What kind of promise could Donald Trump have made to a “foreign leader” that would prompt a whistleblower complaint by an intelligence official to an inspector general? Did Trump promise to swap California for Greenland? Or did he promise that he would have more flexibility after the next election when talking with you-know-who? The mind boggles, and the media reels:

The whistleblower complaint that has triggered a tense showdown between the U.S. intelligence community and Congress involves President Trump’s communications with a foreign leader, according to two former U.S. officials familiar with the matter.

Trump’s interaction with the foreign leader included a “promise” that was regarded as so troubling that it prompted an official in the U.S. intelligence community to file a formal whistleblower complaint with the inspector general for the intelligence community, said the officials, speaking on the condition of anonymity because they were not authorized to discuss the matter publicly.

It was not immediately clear which foreign leader Trump was speaking with or what he pledged to deliver, but his direct involvement in the matter has not been previously disclosed. It raises new questions about the president’s handling of sensitive information and may further strain his relationship with U.S. spy agencies. One former official said the communication was a phone call.

This may come to a head today when intelligence inspector general Michael Atkinson appears in closed session at the House Intelligence Committee. Atkinson has reported that the complaint was credible enough to be of “urgent concern,” which is the level at which the IG or the ODNI usually brief House and Senate intel committees of the situation. However, acting ODNI Joseph Maguire, who just recently took over from the retiring Dan Coats, has refused to do so, which prompted speculation as to the nature of the information. Even before the leak indicated that it involved Trump, Maguire had already agreed to meet with the House panel next week to discuss his reticence.

Who might have been the “foreign leader”? Presumably it wasn’t the royal family of Denmark to discuss Greenland. The complaint reached Atkinson on August 12th of this year, while Trump was on vacation in New Jersey. The Washington Post did a little sleuthing and found five possible contacts:

Among them was a call with Russian President Vladimir Putin that the White House initiated on July 31. Trump also received at least two letters from North Korean leader Kim Jong Un during the summer, describing them as “beautiful” messages. In June, Trump said publicly that he was opposed to certain CIA spying operations against North Korea. Referring to a Wall Street Journal report that the agency had recruited Kim’s half-brother, Trump said, “I would tell him that would not happen under my auspices.”

Trump met with other foreign leaders at the White House in July, including the prime minister of Pakistan, the prime minister of the Netherlands, and the emir of Qatar.

Thanks to the hysteria of the last three years, most will likely jump to the conclusion that the connection involved Putin. It seems at least somewhat possible that it involved Pakistan and/or Qatar, both of whom have been deeply involved with our negotiations with the Taliban. Could this be related to the offer to host the Taliban representatives at Camp David, which might have created a serious security risk? That got leaked a couple of weeks afterward and left Trump with some egg on his face. If that was the complaint, though, why would Maguire still refuse to inform the intel committees?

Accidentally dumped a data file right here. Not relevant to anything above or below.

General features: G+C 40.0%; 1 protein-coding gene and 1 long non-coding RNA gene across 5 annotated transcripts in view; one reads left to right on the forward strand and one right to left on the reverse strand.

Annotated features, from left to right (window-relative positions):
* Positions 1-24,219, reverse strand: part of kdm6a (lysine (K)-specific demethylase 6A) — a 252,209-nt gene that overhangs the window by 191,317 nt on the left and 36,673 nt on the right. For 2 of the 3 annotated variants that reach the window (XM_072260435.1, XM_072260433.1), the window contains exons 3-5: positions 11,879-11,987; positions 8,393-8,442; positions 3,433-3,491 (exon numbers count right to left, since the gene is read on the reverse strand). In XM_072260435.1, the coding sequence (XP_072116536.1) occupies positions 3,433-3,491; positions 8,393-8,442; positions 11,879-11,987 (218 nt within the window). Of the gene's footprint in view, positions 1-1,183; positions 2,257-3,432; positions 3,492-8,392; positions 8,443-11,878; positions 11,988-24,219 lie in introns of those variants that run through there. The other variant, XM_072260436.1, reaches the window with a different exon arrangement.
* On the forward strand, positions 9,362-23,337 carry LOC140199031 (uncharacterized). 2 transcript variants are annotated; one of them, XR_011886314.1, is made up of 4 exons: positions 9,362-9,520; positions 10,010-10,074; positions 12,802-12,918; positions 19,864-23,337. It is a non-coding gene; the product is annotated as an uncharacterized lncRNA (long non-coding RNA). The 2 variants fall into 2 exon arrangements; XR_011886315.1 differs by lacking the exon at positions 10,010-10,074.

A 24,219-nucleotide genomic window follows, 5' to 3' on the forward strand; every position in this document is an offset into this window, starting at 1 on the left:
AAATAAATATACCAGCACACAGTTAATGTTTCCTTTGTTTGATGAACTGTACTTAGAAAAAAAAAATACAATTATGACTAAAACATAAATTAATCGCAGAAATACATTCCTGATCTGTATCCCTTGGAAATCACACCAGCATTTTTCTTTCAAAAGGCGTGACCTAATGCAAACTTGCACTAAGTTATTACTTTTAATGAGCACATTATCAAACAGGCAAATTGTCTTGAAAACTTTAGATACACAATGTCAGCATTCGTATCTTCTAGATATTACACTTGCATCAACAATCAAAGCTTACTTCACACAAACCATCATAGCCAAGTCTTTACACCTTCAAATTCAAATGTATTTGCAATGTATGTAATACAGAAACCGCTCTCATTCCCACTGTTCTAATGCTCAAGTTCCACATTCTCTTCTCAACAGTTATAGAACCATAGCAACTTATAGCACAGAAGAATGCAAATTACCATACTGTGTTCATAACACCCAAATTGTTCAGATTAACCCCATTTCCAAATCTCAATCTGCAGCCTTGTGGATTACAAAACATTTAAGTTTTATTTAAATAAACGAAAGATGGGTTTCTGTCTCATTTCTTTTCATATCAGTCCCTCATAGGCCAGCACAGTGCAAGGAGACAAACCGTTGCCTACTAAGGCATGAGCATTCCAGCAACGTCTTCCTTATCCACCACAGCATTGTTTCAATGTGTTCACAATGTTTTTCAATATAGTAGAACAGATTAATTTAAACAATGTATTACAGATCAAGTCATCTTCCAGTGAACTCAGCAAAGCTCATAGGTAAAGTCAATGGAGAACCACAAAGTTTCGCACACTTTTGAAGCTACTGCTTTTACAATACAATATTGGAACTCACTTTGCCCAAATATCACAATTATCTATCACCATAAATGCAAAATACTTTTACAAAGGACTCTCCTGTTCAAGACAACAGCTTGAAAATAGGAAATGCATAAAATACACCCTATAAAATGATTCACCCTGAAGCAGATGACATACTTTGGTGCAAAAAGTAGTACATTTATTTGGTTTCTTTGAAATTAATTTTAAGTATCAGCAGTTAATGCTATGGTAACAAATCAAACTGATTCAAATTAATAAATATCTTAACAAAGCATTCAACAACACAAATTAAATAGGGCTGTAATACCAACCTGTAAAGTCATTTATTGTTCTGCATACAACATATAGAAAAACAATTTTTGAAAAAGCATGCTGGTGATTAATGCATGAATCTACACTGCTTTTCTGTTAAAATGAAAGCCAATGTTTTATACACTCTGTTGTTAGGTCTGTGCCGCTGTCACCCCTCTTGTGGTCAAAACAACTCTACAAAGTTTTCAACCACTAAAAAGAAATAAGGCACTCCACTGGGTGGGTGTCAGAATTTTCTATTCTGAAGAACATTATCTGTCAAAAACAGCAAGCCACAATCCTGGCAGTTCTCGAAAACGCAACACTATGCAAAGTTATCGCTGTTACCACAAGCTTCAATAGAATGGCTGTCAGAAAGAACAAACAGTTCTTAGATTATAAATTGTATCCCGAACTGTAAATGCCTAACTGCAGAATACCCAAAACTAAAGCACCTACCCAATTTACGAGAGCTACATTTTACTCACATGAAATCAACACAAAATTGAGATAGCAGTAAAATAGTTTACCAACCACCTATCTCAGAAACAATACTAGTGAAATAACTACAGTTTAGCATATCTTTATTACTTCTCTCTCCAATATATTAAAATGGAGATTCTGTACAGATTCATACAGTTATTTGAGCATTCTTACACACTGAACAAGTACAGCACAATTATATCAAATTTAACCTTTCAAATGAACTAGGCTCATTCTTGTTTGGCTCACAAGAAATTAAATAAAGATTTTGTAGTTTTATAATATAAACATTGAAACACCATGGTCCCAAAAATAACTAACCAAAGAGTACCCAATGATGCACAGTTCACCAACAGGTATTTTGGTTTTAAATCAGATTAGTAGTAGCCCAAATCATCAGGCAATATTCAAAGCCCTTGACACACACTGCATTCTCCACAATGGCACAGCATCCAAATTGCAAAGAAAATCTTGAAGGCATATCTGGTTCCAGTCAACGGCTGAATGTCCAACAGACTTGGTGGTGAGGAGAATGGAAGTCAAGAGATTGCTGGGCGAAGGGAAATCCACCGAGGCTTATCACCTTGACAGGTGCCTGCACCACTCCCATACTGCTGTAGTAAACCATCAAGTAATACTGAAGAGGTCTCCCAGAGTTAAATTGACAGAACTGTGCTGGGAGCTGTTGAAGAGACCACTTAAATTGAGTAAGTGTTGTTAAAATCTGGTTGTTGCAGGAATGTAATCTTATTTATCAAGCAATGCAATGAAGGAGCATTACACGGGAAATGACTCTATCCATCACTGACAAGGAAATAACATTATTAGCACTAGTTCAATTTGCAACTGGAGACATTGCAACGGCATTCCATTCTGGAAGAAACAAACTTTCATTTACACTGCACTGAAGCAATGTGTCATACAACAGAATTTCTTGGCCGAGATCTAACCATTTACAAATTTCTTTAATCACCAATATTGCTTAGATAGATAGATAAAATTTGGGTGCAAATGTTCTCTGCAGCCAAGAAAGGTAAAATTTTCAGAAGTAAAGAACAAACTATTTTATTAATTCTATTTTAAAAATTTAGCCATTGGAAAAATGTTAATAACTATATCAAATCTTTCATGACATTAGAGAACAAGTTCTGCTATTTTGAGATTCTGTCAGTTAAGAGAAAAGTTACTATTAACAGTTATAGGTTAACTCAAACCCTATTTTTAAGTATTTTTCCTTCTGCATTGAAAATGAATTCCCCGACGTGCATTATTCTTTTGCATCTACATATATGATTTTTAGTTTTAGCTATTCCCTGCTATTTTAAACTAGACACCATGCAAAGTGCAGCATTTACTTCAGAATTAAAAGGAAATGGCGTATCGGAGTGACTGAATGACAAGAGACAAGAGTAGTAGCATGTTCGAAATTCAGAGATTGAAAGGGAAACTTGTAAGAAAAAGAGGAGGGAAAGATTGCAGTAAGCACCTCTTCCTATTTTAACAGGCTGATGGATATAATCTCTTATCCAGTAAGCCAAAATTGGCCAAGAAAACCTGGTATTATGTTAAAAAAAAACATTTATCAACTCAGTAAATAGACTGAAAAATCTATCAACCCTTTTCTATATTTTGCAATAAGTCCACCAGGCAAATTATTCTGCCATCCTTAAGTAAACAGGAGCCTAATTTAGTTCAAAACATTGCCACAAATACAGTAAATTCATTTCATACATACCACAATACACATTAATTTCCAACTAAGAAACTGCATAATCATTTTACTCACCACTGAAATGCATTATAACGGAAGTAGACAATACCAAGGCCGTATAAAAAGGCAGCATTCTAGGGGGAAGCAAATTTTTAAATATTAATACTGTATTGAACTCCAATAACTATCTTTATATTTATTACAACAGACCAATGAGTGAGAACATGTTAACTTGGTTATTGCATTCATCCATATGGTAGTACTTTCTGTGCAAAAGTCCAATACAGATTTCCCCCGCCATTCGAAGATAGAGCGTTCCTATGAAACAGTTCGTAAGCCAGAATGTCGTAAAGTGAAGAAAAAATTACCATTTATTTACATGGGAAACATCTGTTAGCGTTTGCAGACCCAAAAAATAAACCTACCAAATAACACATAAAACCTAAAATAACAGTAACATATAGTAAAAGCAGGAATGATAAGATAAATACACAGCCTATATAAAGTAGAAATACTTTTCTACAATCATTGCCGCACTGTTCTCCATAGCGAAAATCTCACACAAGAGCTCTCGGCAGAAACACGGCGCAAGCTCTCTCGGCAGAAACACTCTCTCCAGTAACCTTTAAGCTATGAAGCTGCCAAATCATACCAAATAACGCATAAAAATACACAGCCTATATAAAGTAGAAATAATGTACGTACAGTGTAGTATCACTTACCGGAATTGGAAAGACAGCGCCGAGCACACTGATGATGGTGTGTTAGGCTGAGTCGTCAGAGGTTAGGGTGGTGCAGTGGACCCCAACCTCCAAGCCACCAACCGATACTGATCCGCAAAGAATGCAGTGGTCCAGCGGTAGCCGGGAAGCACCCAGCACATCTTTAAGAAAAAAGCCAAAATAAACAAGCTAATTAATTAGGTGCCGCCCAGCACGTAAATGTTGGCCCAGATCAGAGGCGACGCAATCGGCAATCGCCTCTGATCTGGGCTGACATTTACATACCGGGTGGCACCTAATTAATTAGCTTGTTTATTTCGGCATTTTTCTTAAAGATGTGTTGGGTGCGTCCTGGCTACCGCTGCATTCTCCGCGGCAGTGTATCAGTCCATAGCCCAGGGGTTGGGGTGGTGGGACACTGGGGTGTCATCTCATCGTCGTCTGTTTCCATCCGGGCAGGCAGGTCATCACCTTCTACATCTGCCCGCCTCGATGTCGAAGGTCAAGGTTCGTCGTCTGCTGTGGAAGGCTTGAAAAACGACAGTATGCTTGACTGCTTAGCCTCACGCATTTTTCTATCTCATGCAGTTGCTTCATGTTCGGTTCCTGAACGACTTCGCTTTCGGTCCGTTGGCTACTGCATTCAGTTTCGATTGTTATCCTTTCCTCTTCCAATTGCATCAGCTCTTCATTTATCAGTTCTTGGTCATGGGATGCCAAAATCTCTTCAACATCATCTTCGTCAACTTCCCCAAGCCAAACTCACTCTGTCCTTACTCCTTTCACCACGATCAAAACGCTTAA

How seriously should we take this? The IG’s assessment is that it’s a serious matter, and one has to wonder why Maguire’s holding back on traditional notifications, too. Trump’s track record of discretion and rhetorical control is, er, problematic to say the least. Is it easy to imagine that Trump blew some critical intelligence and/or exposed a source or method in his stream-of-consciousness conversation style when talking with a not-terribly-friendly foreign leader? You bet it is.

However, Trump has had a contentious relationship with the US intel community since his election (and perhaps before, as we’re finding out from the Russiagate collapse), and the intel community has not been above politics in the past, either. The Constitution gives presidents the authority to conduct foreign policy and diplomacy, and the law gives presidents the authority to make classification and declassification decisions. That doesn’t make Trump’s actions wise, but it’s quite another to assume they’re illegal.

For the moment, we should take this concern seriously, if still retaining a little skepticism. Besides, I’m old enough to remember that the media didn’t get all that concerned when hearing an American president promise a Russian president “more flexibility” on their priorities after an election. We’ll see if Trump’s alleged promise was more problematic, but let’s not pretend that the sudden interest in presidential indiscretions and promises by the media and the intel community has been consistently applied.

Update: Trump issued a denial on Twitter, saying he knows full well he’s not the only one on these calls:

That’s surely his intent, but as those who remember the Stinky in Helsinki recall, that may not always be the outcome.